Bennington glazed brick.

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ROBBYBOBBY64

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I first thought it was a hot water bottle of some kind but i soon realized after picking up that was not the case. It sure is the same color as Bennington. It is a glazed brick but other than two dots in the sunken side panels, there is no markings anywhere. It has two glazed sides including the curve. Dimensions are 9"×4"×3" Ever see anything like this. It is solid, heavy and appears to be brown glazed pressed brick of some kind. Glaze is crazed but still smooth as can be. It will make a wonderful door stop. It can be stood vertically on end or horizontally. What do you think?
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5 gallon collector

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Yes, or thinking outdoor architectural; storefront / other building facade. Might yet be a building in the neighborhood thusly fronted; not likely. Glazing vertical, too slippery for walking upon. Heavy duty; so maybe less likely to be interior; fireplace / kitchen / bathroom. Seems not to have been used - clean contact surfaces, no adhering cement. Very nice door stop. Or find 600 more and build Ye Olde Bottle Museum.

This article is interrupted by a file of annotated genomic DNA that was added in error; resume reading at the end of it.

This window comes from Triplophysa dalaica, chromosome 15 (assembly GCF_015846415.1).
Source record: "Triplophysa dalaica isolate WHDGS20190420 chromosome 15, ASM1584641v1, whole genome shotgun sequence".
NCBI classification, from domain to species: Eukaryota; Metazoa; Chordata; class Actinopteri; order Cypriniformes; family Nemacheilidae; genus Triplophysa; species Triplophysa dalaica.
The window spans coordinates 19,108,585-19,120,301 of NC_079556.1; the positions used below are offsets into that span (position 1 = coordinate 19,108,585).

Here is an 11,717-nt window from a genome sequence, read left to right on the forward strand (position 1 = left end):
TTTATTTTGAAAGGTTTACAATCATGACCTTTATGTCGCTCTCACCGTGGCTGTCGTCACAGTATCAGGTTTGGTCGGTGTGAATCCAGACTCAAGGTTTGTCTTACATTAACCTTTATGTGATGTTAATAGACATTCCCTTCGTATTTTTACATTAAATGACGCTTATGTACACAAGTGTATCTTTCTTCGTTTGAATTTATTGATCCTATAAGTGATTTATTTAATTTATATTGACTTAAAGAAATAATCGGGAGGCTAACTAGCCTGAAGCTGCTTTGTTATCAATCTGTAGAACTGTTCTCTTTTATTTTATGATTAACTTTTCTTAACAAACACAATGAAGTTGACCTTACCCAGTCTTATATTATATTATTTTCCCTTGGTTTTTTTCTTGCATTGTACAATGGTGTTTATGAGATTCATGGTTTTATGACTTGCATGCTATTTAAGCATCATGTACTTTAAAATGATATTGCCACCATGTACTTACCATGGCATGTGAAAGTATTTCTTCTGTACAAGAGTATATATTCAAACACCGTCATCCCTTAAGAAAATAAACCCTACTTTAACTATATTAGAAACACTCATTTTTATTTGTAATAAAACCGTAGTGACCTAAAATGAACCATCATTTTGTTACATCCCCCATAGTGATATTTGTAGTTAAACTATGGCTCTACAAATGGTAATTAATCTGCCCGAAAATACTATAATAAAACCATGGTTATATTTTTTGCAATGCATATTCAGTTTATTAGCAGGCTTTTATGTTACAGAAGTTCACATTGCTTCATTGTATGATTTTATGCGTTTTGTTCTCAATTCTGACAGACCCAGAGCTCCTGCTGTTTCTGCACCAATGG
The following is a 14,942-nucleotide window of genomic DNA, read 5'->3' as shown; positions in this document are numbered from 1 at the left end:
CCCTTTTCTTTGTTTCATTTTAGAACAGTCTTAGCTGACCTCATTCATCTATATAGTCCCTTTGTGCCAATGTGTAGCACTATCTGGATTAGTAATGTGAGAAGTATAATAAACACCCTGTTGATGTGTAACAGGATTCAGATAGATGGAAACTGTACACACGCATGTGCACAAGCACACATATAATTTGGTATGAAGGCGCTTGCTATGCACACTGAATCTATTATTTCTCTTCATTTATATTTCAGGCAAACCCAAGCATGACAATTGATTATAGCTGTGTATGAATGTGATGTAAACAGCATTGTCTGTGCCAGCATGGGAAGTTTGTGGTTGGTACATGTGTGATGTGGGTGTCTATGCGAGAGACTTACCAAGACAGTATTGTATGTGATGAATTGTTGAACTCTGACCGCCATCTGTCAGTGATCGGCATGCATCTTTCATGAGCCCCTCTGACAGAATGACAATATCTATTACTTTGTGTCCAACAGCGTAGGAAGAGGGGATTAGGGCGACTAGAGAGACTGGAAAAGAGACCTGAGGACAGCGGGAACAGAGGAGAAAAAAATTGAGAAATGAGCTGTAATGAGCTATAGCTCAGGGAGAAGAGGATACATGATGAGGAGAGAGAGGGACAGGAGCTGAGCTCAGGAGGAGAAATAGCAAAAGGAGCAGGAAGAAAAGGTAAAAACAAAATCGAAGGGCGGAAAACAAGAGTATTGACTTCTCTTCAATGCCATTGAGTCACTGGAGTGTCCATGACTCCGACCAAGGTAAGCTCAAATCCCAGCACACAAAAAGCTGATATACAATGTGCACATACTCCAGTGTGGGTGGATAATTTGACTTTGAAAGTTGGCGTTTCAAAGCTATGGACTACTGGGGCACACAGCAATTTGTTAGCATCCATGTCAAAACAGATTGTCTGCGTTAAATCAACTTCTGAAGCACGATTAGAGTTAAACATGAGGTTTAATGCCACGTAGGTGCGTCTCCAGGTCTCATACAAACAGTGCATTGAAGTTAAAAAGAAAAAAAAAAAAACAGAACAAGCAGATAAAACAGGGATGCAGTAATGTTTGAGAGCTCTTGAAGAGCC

It might mean something, with regard to its intended placement in a structure, that that there is a concavity, to hold cement, only on the larger sides. Does this indicate the stacking surface, which I suppose it should be, since it is the side with the largest area and so makes a more stable stack -- than 'small-side-on-small-side' or 'end-on-end".

An example: not tiles stuck to a masonry base, but blocks of glazed masonry. Note the broken blocks, upper right.
(They filled in the door! I hope there was no-one inside! For how long can one survive on wine alone? (Does the prisoner care?))

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ROBBYBOBBY64

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Now that's a store front! They don't make it like they used to. I would love a fire place of this brick. Green must look amazing. Thanks for the reply and the humor.
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